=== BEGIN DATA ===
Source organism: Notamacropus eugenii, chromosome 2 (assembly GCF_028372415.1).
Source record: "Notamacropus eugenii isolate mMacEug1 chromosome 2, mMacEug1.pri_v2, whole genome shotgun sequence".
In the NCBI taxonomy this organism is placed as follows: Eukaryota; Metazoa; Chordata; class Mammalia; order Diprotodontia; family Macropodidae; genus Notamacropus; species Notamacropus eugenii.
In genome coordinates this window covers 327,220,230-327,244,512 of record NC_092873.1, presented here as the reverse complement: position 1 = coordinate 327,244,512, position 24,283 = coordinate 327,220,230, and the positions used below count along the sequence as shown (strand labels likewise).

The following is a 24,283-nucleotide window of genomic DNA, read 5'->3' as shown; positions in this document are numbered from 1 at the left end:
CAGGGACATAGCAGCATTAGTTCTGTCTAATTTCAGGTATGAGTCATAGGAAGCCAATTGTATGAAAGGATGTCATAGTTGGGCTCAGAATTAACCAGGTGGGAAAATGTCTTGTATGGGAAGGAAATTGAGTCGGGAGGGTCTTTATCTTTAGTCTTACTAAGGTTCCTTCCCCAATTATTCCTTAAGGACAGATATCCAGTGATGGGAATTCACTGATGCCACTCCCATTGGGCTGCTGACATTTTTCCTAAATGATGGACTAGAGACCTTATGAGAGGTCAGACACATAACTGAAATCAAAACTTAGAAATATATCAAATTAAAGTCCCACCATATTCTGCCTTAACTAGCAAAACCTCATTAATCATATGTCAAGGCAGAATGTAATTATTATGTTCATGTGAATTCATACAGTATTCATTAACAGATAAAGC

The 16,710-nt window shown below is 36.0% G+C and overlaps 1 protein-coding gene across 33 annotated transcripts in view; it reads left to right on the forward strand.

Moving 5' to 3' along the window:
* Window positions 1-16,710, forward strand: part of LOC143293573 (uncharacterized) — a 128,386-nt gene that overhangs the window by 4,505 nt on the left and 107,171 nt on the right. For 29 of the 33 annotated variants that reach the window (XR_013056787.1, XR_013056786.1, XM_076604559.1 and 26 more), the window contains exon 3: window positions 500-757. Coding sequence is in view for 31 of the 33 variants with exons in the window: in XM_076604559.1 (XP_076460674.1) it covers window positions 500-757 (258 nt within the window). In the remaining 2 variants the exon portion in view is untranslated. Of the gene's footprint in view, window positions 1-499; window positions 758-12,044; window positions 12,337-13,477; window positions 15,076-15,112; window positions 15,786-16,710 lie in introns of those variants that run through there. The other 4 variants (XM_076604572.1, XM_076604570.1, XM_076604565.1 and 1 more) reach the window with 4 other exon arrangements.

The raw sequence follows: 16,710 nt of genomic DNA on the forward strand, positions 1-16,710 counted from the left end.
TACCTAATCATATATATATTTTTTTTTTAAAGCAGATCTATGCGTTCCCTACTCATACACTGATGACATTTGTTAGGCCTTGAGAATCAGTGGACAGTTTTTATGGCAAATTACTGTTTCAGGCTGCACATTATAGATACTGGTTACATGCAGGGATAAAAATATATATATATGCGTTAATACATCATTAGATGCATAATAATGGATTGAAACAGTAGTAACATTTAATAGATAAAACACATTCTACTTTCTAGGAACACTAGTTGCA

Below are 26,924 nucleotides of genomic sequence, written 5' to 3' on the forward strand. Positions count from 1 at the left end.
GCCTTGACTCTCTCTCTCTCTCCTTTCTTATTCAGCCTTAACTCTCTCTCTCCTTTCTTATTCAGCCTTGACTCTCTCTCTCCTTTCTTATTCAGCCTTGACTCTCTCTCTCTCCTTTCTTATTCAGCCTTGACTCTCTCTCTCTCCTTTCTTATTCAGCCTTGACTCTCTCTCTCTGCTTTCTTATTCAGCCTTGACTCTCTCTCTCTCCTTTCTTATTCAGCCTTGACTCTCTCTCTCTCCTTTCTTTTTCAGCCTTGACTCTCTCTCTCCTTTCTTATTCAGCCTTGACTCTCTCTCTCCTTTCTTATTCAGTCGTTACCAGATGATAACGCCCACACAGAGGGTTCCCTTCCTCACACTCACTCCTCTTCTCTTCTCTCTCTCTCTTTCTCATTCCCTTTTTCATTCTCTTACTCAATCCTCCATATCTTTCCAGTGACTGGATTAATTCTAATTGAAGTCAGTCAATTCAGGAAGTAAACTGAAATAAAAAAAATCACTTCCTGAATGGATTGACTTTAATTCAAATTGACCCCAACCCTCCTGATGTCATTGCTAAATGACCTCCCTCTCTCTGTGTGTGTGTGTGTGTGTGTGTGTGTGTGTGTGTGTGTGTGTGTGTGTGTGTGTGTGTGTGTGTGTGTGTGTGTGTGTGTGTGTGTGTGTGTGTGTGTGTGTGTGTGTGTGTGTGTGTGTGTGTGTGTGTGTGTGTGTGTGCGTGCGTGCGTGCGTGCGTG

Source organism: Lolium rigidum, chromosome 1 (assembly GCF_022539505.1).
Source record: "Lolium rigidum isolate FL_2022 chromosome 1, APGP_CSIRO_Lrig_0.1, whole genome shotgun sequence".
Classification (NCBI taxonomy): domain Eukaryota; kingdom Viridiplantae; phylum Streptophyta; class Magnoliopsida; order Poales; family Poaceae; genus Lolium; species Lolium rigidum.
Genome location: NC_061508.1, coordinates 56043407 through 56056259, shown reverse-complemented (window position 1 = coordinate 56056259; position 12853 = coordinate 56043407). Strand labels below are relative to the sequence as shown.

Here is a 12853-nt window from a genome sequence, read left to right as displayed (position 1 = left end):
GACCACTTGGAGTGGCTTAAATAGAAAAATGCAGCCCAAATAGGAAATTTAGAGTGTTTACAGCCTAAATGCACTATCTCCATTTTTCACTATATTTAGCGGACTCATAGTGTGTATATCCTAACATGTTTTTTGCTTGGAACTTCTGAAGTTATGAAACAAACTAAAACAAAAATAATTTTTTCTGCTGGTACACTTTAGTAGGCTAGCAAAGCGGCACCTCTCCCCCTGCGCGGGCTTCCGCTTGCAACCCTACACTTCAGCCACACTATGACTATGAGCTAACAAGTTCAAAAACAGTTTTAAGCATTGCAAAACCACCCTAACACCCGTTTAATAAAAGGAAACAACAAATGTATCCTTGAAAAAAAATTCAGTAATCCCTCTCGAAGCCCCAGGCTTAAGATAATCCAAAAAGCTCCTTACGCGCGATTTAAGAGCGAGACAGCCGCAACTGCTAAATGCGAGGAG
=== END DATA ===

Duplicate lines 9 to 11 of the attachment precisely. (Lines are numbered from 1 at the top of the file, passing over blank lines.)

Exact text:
* Window positions 1-16,710, forward strand: part of LOC143293573 (uncharacterized) — a 128,386-nt gene that overhangs the window by 4,505 nt on the left and 107,171 nt on the right. For 29 of the 33 annotated variants that reach the window (XR_013056787.1, XR_013056786.1, XM_076604559.1 and 26 more), the window contains exon 3: window positions 500-757. Coding sequence is in view for 31 of the 33 variants with exons in the window: in XM_076604559.1 (XP_076460674.1) it covers window positions 500-757 (258 nt within the window). In the remaining 2 variants the exon portion in view is untranslated. Of the gene's footprint in view, window positions 1-499; window positions 758-12,044; window positions 12,337-13,477; window positions 15,076-15,112; window positions 15,786-16,710 lie in introns of those variants that run through there. The other 4 variants (XM_076604572.1, XM_076604570.1, XM_076604565.1 and 1 more) reach the window with 4 other exon arrangements.

The raw sequence follows: 16,710 nt of genomic DNA on the forward strand, positions 1-16,710 counted from the left end.
TACCTAATCATATATATATTTTTTTTTTAAAGCAGATCTATGCGTTCCCTACTCATACACTGATGACATTTGTTAGGCCTTGAGAATCAGTGGACAGTTTTTATGGCAAATTACTGTTTCAGGCTGCACATTATAGATACTGGTTACATGCAGGGATAAAAATATATATATATGCGTTAATACATCATTAGATGCATAATAATGGATTGAAACAGTAGTAACATTTAATAGATAAAACACATTCTACTTTCTAGGAACACTAGTTGCA